More info on: Robert and Jane Meyerhoff
In 1988, when Robert and Jane Meyerhoff provided generous support to create a scholarship program at UMBC to prepare young African American men for scientific research careers, the project was viewed as a bold experiment. No one imagined then that the Meyerhoff Scholarship Program would become a leading national model for diversifying America's scientific and engineering workforce, preparing large numbers of African Americans and others for careers in science, medicine, engineering, information technology, and public health.
UMBC President Freeman Hrabowski was UMBC's provost when he was introduced to the Meyerhoffs and their vision of a minority-oriented achievement program. Hrabowski believed that UMBC, founded in 1966 as an “historically diverse” institution, could provide a supportive learning environment for talented minority students in science, engineering and related fields. When he asked the Meyerhoffs to provide generous support to create a scholarship program to prepare young African American men for scientific research careers, they committed not only funding but ongoing personal involvement with the students as well.
Born in 1924, the Meyerhoffs matured during the Great Depression and World War II as members of a generation that believed in giving back to community and country. Their dedicated philanthropy has created a national legacy that spans the arts and sciences. After serving in the war, Robert Meyerhoff, a civil engineer and graduate of the Massachusetts Institute of Technology, returned home to join the family construction business. He later left to establish Hendersen-Webb, a construction and property management company known for creating communities focused on quality and value. During this period, he and Mrs. Meyerhoff, a graduate of Goucher College, began to build the couple's outstanding collection of post-World War II art, which they plan to donate to the nation as a gift to the National Gallery of Art.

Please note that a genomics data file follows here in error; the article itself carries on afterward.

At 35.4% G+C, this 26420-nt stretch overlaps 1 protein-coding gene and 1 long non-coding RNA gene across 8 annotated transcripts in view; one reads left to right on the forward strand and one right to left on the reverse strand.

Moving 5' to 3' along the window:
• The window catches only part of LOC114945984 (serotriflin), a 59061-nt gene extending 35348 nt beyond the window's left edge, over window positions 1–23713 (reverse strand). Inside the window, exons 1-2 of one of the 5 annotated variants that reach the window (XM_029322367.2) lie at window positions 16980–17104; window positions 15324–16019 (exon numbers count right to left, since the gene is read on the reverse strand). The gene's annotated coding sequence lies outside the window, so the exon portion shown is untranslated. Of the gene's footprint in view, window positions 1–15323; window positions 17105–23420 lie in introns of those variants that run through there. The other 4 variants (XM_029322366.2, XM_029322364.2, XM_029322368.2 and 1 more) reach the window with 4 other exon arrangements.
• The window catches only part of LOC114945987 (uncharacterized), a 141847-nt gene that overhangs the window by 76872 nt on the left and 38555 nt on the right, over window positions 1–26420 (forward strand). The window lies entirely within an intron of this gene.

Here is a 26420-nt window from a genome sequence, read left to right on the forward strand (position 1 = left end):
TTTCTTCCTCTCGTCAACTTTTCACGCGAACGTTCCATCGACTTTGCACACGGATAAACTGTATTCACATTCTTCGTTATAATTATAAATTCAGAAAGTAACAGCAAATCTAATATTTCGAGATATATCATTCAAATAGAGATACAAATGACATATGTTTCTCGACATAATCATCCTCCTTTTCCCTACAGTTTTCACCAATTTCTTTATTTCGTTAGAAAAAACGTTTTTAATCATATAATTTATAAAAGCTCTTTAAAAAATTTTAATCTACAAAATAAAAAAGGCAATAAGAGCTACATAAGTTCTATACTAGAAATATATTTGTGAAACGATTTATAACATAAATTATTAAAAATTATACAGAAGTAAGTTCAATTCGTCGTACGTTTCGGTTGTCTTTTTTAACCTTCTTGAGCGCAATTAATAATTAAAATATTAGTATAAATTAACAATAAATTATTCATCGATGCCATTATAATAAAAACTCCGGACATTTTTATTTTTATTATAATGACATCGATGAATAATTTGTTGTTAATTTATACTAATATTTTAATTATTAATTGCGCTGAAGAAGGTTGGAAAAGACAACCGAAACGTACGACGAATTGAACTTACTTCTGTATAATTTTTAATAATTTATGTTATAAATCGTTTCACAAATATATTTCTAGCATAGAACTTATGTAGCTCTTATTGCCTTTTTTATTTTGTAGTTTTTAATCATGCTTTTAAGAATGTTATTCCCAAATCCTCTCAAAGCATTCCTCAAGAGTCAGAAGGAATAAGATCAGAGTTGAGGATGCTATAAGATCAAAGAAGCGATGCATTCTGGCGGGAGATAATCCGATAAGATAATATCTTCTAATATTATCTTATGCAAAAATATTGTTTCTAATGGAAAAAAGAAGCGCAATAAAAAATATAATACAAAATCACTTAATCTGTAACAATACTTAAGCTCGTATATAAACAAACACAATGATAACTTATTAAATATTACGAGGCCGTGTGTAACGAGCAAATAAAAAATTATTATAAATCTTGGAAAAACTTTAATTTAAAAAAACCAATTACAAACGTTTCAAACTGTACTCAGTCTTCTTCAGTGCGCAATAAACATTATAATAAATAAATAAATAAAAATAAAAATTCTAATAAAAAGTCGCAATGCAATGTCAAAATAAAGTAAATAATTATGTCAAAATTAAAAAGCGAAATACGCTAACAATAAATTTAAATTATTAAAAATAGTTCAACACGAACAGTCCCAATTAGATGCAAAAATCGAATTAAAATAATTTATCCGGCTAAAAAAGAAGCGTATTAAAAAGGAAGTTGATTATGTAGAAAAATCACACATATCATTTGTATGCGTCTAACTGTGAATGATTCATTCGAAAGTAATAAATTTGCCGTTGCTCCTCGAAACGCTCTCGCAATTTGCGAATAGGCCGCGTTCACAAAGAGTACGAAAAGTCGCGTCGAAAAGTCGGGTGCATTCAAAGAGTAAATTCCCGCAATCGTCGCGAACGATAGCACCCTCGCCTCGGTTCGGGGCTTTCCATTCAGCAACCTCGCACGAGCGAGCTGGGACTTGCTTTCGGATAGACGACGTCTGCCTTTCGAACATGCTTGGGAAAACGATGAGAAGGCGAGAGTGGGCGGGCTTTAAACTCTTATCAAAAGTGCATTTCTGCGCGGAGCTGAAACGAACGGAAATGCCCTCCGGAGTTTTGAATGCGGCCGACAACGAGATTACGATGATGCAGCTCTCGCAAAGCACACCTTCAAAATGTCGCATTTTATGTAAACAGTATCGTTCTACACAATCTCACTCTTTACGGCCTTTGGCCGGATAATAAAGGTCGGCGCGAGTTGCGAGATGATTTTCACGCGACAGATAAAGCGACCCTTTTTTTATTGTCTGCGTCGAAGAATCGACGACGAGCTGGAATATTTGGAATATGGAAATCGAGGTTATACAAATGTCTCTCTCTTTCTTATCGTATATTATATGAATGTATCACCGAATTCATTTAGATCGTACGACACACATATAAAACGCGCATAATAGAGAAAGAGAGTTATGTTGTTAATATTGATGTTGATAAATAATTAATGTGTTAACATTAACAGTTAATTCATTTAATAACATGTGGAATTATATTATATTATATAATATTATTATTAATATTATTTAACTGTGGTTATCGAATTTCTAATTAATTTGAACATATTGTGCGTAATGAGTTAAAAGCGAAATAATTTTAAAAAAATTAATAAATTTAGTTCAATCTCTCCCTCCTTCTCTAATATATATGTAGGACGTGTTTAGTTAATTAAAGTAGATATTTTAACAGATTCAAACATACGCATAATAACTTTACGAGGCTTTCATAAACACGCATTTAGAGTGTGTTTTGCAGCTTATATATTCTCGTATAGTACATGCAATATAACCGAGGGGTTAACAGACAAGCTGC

While the Meyerhoffs' contributions to education are many, perhaps the most significant is the Meyerhoff Scholars Program at UMBC. What began as an initiative to address the underrepresentation of African American men in the fields of science and engineering has evolved into a diverse program that now includes men and women from a range of backgrounds who share the goal of advancing minorities in the STEM fields. The program has received national acclaim for producing an outstanding number of high-achieving minority students in science and engineering and inspiring them to attain advanced degrees at the nation's most prestigious graduate and professional schools. The Meyerhoffs have continued to support the program over time with scholarship endowment funds, The Robert and Jane Meyerhoff Chair in Biochemistry, and the Robert and Jane Meyerhoff Science Fund, which supports teaching and research in the life sciences. In addition, the couple's deep personal interest and pride in the Meyerhoff Scholars themselves has added a nurturing element that strengthens the experience.